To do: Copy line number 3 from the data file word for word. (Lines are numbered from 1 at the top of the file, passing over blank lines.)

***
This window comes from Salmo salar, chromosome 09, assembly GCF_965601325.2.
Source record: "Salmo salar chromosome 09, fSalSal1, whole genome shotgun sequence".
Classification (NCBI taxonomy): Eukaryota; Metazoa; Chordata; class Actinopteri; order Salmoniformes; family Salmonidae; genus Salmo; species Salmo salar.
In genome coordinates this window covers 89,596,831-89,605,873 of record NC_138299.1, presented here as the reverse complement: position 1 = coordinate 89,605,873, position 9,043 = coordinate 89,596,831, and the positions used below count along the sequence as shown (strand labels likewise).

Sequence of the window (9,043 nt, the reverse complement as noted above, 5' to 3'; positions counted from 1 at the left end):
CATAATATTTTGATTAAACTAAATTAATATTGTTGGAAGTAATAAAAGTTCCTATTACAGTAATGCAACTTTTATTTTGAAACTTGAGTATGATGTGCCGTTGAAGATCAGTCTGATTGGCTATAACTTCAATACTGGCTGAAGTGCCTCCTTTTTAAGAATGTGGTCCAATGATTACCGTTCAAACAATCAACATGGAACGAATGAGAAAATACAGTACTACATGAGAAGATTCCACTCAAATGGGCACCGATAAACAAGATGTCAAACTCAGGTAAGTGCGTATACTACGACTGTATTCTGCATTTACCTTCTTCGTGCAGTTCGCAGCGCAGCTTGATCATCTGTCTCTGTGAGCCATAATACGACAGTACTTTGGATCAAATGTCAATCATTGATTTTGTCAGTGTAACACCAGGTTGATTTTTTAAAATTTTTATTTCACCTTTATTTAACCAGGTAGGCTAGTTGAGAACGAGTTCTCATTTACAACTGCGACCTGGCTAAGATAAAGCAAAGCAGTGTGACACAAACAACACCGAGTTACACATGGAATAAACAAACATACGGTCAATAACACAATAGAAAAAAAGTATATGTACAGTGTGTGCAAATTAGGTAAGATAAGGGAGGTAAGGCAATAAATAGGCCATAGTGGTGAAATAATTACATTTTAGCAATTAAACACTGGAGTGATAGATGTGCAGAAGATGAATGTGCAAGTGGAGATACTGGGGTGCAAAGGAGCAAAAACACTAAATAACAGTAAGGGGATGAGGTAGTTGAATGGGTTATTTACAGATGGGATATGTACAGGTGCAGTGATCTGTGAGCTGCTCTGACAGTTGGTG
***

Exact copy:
Classification (NCBI taxonomy): Eukaryota; Metazoa; Chordata; class Actinopteri; order Salmoniformes; family Salmonidae; genus Salmo; species Salmo salar.